Of the variance, 9% is explained at the teacher level and 29% at the school level. Compared with the explained variances for the model without principals’ external accountability scores as predictor in the six-country sample (see Appendix 3.6b, second part, columns M7 and M8), we saw a small change at the teacher and again a large change at the school level, the level of the included predictor: a 12 percent point increase.

Prediction of principals ’ accountability dispositions

Relationships between modeI variables

In this section, we report on our findings on the prediction of principals’ accountability dispositions by their cultural values and their organizational (board) support. We also included principals' background variables (gender and seniority) in the analytical model and school size as school characteristic. Table 4.39 shows the results of running correlations for the principal study variables: culniral values, accountability dispositions, and principals' and schools' background variables. The many significant correlations allowed for building predicting models.

Table 4.39 Correlations Between Principal Study Variables

1

2

3

4

5

6

7

(1) Gender

(2) Seniority

.053

(3) External accountability

.007

.433**

(4) Internal accountability

-.192’

-.035

-001

(5) Individualism

-.125

.057

-.017

.646**

(6) Collectivism

.187*

-.002

-.062

.105

.024

(7) Organizational support

-.155

-.108

-.447**

.276**

.312**

-.201*

(8) School size

-.036

-.045

-.317**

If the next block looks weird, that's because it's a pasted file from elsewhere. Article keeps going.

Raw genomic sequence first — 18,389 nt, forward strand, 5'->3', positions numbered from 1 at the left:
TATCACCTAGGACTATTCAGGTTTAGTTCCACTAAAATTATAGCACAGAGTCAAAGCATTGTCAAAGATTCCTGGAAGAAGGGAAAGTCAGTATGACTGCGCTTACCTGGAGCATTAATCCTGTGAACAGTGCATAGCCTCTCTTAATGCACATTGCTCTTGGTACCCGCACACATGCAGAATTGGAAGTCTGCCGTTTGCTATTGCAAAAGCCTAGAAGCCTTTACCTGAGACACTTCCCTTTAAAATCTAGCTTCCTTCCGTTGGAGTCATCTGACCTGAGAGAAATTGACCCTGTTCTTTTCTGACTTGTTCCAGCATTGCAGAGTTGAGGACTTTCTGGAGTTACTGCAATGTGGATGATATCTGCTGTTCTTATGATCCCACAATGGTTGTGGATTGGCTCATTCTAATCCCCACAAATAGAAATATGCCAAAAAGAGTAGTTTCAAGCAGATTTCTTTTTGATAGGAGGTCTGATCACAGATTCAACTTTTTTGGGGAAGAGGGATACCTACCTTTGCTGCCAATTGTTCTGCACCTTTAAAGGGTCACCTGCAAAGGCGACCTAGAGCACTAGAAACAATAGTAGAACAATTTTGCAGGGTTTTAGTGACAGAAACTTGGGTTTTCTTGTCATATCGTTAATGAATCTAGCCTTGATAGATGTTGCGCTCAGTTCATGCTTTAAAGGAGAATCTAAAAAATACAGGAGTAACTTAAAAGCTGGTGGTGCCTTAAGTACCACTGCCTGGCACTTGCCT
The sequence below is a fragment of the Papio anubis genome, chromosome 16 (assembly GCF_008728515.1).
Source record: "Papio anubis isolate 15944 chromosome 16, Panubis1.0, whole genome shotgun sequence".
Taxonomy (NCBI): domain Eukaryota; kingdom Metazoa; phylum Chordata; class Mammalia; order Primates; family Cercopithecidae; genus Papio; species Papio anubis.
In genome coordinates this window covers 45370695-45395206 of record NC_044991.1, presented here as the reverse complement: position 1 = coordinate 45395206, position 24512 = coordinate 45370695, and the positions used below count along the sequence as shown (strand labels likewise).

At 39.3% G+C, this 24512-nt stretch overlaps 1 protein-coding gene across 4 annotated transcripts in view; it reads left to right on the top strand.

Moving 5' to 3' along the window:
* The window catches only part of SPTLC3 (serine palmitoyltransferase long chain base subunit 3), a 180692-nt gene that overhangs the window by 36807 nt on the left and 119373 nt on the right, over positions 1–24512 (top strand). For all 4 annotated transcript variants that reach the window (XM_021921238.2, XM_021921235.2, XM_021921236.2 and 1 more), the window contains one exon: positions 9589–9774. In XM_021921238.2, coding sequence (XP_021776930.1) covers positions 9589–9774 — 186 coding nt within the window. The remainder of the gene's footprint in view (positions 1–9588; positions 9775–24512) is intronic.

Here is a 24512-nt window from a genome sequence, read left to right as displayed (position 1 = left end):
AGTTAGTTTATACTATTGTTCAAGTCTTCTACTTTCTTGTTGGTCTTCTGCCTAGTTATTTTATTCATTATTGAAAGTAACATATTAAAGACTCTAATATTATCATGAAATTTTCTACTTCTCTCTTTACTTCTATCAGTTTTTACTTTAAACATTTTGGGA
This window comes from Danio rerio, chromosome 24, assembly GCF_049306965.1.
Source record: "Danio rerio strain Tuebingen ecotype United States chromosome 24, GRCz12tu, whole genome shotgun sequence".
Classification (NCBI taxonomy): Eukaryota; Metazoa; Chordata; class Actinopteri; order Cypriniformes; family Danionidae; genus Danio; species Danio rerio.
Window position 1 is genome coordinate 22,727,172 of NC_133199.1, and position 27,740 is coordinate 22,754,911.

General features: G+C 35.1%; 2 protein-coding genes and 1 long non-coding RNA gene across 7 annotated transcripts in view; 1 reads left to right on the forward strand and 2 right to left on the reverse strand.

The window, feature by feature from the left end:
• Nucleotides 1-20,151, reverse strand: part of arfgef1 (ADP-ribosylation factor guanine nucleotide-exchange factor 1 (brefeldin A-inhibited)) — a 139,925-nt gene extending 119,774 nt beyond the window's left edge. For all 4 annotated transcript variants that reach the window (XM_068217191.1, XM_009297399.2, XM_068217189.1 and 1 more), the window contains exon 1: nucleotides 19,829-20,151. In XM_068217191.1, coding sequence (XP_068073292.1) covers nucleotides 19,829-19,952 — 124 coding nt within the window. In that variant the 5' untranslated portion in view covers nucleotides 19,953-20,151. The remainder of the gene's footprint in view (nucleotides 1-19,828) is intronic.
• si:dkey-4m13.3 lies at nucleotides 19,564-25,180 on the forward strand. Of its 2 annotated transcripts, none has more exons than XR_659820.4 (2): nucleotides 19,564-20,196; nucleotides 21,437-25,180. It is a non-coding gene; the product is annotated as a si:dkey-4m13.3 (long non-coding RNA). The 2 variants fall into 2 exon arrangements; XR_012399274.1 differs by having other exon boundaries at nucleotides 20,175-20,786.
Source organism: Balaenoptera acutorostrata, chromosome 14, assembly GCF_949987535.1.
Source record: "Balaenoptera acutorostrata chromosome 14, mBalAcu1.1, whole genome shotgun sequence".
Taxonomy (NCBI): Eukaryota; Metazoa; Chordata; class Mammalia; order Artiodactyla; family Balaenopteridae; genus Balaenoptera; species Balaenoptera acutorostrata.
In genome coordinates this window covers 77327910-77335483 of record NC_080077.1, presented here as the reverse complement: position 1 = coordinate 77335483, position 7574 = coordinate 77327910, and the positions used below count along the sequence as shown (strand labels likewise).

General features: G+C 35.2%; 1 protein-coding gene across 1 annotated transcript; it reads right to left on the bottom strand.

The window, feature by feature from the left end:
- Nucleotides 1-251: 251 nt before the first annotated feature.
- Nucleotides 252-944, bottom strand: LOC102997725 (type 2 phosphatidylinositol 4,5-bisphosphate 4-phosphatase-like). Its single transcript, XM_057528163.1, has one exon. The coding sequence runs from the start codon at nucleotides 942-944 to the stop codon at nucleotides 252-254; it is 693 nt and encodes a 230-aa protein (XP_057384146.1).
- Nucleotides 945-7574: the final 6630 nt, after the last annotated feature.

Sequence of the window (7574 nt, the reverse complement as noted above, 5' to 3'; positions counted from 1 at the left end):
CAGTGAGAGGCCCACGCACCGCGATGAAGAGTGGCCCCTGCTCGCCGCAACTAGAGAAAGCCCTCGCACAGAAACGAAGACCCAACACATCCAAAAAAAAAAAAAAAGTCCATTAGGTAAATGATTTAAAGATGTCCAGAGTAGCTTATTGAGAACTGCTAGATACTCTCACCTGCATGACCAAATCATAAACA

.284**

.217*

-.104

.655**

Note: * p < .05, **p < .01; Gender: 0=Female, l=Male.

Because of the small number of principals within schools and the small number of countries (six) where principal data were collected, hierarchical analysis like HLM was not possible (see Chapter 3 on the study methods for a more elaborated discussion). Therefore, a stepwise multiple regression model was developed for each of the accountability dispositions. First, we included principals' background variables and secondly the cultural values and organizational support. At the third step, similar to the teacher models, we included interactions between the cultural values and organizational support. Then, school size was added to the model. As a final step, we included dummy variables for each country in order to acquire insight into the possible predictive value of the principals' respective countries. We selected Hungary as a reference group since the country mean of Hungary> was closest to the general sample means of the principals' accountability dispositions. Table 4.40 shows the models for predicting principals' external and internal accountability.

Prediction ofprincipals’ external accountability